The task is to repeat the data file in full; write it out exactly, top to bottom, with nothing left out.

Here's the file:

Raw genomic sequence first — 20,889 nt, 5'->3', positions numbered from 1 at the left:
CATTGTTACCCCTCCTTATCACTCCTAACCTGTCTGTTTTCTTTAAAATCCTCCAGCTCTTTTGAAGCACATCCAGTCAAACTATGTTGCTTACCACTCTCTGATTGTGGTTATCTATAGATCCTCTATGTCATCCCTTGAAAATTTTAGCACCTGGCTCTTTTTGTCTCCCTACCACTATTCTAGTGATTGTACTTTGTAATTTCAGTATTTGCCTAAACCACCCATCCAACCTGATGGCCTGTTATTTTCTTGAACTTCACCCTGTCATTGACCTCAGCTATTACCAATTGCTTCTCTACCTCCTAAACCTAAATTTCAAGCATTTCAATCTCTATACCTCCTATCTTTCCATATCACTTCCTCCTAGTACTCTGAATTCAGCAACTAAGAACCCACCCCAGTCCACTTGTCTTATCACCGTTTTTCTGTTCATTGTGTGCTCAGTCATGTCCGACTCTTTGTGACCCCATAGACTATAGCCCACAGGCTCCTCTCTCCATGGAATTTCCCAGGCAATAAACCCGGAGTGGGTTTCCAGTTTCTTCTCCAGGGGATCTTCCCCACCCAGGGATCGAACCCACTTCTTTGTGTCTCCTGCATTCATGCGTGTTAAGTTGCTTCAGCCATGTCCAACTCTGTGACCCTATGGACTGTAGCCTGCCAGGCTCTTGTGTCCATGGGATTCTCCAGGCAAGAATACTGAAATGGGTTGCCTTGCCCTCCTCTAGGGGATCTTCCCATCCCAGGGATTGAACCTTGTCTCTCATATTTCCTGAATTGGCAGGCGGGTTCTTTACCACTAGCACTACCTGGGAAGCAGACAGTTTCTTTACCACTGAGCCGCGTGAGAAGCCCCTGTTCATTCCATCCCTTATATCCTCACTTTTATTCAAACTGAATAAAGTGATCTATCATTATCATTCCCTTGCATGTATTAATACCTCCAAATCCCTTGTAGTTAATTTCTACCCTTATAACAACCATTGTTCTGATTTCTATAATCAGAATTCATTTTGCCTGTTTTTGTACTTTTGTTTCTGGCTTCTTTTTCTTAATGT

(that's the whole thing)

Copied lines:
Raw genomic sequence first — 20,889 nt, 5'->3', positions numbered from 1 at the left:
CATTGTTACCCCTCCTTATCACTCCTAACCTGTCTGTTTTCTTTAAAATCCTCCAGCTCTTTTGAAGCACATCCAGTCAAACTATGTTGCTTACCACTCTCTGATTGTGGTTATCTATAGATCCTCTATGTCATCCCTTGAAAATTTTAGCACCTGGCTCTTTTTGTCTCCCTACCACTATTCTAGTGATTGTACTTTGTAATTTCAGTATTTGCCTAAACCACCCATCCAACCTGATGGCCTGTTATTTTCTTGAACTTCACCCTGTCATTGACCTCAGCTATTACCAATTGCTTCTCTACCTCCTAAACCTAAATTTCAAGCATTTCAATCTCTATACCTCCTATCTTTCCATATCACTTCCTCCTAGTACTCTGAATTCAGCAACTAAGAACCCACCCCAGTCCACTTGTCTTATCACCGTTTTTCTGTTCATTGTGTGCTCAGTCATGTCCGACTCTTTGTGACCCCATAGACTATAGCCCACAGGCTCCTCTCTCCATGGAATTTCCCAGGCAATAAACCCGGAGTGGGTTTCCAGTTTCTTCTCCAGGGGATCTTCCCCACCCAGGGATCGAACCCACTTCTTTGTGTCTCCTGCATTCATGCGTGTTAAGTTGCTTCAGCCATGTCCAACTCTGTGACCCTATGGACTGTAGCCTGCCAGGCTCTTGTGTCCATGGGATTCTCCAGGCAAGAATACTGAAATGGGTTGCCTTGCCCTCCTCTAGGGGATCTTCCCATCCCAGGGATTGAACCTTGTCTCTCATATTTCCTGAATTGGCAGGCGGGTTCTTTACCACTAGCACTACCTGGGAAGCAGACAGTTTCTTTACCACTGAGCCGCGTGAGAAGCCCCTGTTCATTCCATCCCTTATATCCTCACTTTTATTCAAACTGAATAAAGTGATCTATCATTATCATTCCCTTGCATGTATTAATACCTCCAAATCCCTTGTAGTTAATTTCTACCCTTATAACAACCATTGTTCTGATTTCTATAATCAGAATTCATTTTGCCTGTTTTTGTACTTTTGTTTCTGGCTTCTTTTTCTTAATGT